4th Tip – Don’t let the distance psyche you out. 100 miles is just 4 x 25 miles looped together, can you comfortably ride 25 miles? If so, break it up into sections, allow yourself a short break per section, maybe get off the bike, loosen your shoulders up, have a snack, get back on start again. Or if you don’t need a full break it could be as simple as sitting up and changing your position for a few minutes every 20 miles or so, shaking out your arms and releasing any tension that may have built up. Many sportives have rest stops designed for riders to pause for a few minutes, refill water bottles and have a snack, you can absolutely make use of these if you need to. You don’t need to go hard and fast for a full 100 miles unless that is something you are absolutely comfortable with. If you are comfortable riding 100 miles without a break then resist the temptation to go out too fast, pace yourself, many riders make the mistake of starting out a bit too hard (especially in a big closed road sportive like Ride London) and can end up suffering later in the event, roll out at a pace you know you can maintain, allow your body to warm up well, and if you feel great later on you can always step up the intensity in the later miles. Its much better to get to the last 20 miles feeling like you still have energy and power than it is to feel like you can’t survive another mile.
5th Tip – Trust your training. You won’t have entered this commitment lightly. It is highly likely many hours of the weeks preceding your event will have consisted of cycling either outside, on the turbo, in spin classes etc. All cross training will also have helped. You have done the hard part by this point. Weeks of training condense into one day of effort. Don’t doubt your efforts, remember so much of a persons success in endurance sports is based on mind power. Believe you can do it, know you will give it your best shot, the body is capable of so much more than we realise, and when you think you are tired, likelihood is your body still has a lot more to give. That doesn’t mean push yourself to crazy levels, I just mean balance your mind, if you need to pause, give yourself a minute, then move on before doubt can set in. Keep your mind on the goal, the reason you are riding, the way you will feel at the end, the medal if that’s what motivates you, or the charity you are fundraising for. Focus, trust yourself and just keep spinning, each rotation counts.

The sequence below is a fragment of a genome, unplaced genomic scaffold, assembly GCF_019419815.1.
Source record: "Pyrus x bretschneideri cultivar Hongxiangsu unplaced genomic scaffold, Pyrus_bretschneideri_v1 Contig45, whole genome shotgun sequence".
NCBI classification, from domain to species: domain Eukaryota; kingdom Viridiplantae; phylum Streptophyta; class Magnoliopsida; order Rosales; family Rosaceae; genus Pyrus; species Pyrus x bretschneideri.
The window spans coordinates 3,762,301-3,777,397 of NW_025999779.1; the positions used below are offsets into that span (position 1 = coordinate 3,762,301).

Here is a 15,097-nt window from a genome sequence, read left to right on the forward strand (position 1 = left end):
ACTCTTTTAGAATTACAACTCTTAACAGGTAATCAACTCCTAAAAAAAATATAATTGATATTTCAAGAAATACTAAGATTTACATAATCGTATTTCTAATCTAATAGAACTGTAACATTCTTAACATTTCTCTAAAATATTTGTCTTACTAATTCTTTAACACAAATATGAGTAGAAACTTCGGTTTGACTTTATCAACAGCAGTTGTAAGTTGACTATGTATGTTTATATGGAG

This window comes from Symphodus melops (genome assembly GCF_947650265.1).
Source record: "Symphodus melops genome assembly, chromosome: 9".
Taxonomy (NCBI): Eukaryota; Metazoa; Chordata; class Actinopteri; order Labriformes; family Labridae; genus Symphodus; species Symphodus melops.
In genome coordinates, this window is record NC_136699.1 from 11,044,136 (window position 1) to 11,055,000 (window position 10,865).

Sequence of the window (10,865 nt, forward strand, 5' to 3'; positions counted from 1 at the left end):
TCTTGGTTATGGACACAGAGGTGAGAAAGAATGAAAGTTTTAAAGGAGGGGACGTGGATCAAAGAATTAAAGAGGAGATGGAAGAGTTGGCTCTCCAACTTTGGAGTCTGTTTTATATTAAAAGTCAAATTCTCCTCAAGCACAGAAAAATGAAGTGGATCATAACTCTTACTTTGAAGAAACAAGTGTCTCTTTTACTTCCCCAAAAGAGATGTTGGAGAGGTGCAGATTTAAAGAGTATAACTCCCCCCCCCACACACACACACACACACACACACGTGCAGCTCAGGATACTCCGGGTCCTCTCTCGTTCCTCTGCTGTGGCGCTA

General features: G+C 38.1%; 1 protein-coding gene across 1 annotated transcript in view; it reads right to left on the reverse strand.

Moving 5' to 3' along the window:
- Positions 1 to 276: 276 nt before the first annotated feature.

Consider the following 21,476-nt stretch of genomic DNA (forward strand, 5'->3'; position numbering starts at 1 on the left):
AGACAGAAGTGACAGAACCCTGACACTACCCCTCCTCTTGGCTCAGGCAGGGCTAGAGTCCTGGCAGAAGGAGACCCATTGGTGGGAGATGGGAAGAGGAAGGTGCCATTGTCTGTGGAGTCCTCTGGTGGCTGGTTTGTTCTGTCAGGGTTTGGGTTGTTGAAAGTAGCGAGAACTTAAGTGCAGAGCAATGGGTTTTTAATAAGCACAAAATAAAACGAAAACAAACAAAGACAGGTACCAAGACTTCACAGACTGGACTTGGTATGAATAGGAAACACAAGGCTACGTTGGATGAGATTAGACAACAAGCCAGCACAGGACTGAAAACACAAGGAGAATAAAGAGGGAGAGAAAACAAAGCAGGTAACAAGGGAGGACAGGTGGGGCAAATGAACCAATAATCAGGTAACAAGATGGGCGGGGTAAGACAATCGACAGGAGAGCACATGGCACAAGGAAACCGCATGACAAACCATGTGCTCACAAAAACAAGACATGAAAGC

Last Tip – Enjoy it! We spend many many months and multiple miles training for our big events. Absorb the atmosphere at the start, look up and notice the views en-route – if you are doing Ride London the view at the top of Box Hill is stunning when the weather is clear. Chat to other participants as you encounter them on the course, a quick ‘hi’ or ‘how you doing’ as you pass builds camaraderie and helps to lift the spirits of both of you.